The Aboriginal Memory techniques scientists recently found is said to be more enjoyable to apply than the one Greeks developed. It is said to make an individual have a quadrillion thoughts or pieces of information.
An Ancient Origins report said, this latest scientific discovery was thrice more effective compared to the technique, "memory palace" Greece developed, and they were way more enjoyable, as well.
Meaning, over the period of a lifetime, it is approximated that today's human brain will hold up to 70,000 thoughts, in one day.
The new memory technique study, Australian Aboriginal techniques for memorization: Translation into a medical and allied health education setting, published in PLOS ONE, has shown that if an individual wants to be able to recall information from huge data sets, he is better off with ancient Aboriginal memory strategies compared to those in Classical Greece.
Remembering the Ancient World's Memory Techniques
According to Monash University School of Rural Health's Dr. David Reser, and Deakin University's NIKERI Institute's Dr. Tyson Yunkaporta, both medical doctors and students should keep large amounts of information from anatomy to illnesses and medications.
And, for this reason, a team of scientists targeted to institute the most effective memory techniques known in history.
Specifically, a group of Australian scientists has compared the ancient Greek memory technique known as the "memory palace," as described in INVERSE, where facts and data points are arranged as concepts within an imagined blueprint of a person's childhood home, versus the ancient Australian Aboriginal approach of memorizing.
Surprisingly, the test students, who used the 50,000-year-old Australian method were found to have a substantially enhanced retention of facts than the control, and the memory palace group.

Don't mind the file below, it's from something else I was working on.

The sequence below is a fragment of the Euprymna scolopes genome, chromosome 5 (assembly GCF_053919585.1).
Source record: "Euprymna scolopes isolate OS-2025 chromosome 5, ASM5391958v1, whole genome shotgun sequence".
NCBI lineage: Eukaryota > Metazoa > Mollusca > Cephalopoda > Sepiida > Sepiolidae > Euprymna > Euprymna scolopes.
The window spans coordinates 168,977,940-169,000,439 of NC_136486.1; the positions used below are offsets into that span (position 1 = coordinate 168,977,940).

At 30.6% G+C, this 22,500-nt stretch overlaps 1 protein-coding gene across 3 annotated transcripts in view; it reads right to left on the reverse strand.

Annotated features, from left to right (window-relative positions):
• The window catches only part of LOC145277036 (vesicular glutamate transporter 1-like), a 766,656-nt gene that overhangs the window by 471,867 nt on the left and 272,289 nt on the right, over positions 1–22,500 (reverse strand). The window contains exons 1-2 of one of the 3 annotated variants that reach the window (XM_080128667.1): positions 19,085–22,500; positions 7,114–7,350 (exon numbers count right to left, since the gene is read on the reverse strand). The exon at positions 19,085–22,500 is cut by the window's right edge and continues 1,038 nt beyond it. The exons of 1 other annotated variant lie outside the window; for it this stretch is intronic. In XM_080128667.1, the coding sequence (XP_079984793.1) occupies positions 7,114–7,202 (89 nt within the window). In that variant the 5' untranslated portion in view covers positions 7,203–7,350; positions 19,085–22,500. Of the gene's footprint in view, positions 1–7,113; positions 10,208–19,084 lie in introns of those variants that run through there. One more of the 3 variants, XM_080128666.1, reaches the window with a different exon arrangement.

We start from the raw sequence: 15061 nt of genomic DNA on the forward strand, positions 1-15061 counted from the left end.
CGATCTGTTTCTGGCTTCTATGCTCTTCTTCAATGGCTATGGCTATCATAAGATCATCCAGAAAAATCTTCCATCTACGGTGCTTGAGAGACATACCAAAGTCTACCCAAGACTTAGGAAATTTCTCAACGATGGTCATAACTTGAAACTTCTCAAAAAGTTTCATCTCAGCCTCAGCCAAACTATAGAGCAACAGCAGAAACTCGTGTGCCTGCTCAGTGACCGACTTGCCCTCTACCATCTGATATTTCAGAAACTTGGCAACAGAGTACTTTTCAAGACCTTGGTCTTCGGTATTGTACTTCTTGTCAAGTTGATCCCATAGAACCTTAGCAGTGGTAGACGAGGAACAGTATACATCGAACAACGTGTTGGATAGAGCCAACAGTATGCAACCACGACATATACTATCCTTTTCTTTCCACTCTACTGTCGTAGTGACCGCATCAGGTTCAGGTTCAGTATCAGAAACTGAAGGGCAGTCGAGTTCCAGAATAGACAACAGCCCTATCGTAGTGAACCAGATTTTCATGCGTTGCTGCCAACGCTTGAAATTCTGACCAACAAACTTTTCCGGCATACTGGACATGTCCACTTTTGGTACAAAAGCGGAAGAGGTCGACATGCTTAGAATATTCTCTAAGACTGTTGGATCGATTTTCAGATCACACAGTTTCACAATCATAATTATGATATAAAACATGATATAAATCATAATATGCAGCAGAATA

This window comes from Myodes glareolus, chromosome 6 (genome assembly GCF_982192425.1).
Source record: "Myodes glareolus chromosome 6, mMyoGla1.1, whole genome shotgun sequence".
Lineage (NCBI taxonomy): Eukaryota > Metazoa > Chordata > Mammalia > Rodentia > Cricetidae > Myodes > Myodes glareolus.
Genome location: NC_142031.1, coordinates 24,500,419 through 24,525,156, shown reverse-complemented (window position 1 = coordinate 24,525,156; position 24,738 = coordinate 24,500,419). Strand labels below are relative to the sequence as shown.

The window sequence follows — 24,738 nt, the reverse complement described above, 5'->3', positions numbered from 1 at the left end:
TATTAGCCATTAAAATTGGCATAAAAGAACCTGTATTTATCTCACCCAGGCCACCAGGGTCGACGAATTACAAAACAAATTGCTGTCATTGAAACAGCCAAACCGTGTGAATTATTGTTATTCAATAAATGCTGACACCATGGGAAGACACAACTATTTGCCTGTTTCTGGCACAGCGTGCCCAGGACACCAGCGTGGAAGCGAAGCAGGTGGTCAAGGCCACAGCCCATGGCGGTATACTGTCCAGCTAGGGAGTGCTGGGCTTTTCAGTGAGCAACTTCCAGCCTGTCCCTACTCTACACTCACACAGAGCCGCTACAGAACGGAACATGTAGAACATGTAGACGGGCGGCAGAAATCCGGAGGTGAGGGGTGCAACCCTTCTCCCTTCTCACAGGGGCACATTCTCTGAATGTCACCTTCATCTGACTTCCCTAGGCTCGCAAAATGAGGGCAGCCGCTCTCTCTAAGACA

Aboriginal Australian Memory Technique, Better the Greek Technique
Written memory techniques, in ancient Greece, were developed for students who had kept lots of scientific knowledge, nonetheless, in the verbal Aboriginal Australian culture people needed to remember navigational routes as well, and from resources that are distant.
This needed attaching facts to the landscape which were demonstrated with stories, identified as "songlines," that also comprised magical people, not to mention incredible beasts.
Furthermore, Aboriginals had to remember too, the intricacies, as well as nuances of both the inter and intra tribal political circumstances as relationships are essential for survival, the new paper specified.
Dr. Yunkaporta explained, this fascinating test divided 76 medical students who attended Monash's Churchill Campus, a rural Victoria-based medical school, into three groups. Each of the groups was assigned to memorize 20 common names of butterflies.
One group was provided with half an hour of training in the ancient Greek memory palace method, while the other group was trained in the Aboriginal memory techniques.
The third "control group" on the other hand, only watched a video, instead of going through a session. Then, the three groups were tested on their capability of recalling data at 10 minutes and then, at half an hour following the training or film-watching.
A More Enjoyable Memory Technique
As shown in the test, students who used the memory palace technique were about double as possible to get perfect score training, while the control group improved by approximately 50 percent during their pre-training performance.
Nevertheless, probably the most essential result coming from this study was discovered in a qualitative survey that found those who used the Aboriginal memory technique "found more enjoyable" both as a way of remembering facts, and learning more about Aboriginal culture, explained Dr. Reser.
Related information is shown on Ron White Memory Expert - Memory Training & Brain Training's YouTube video below:
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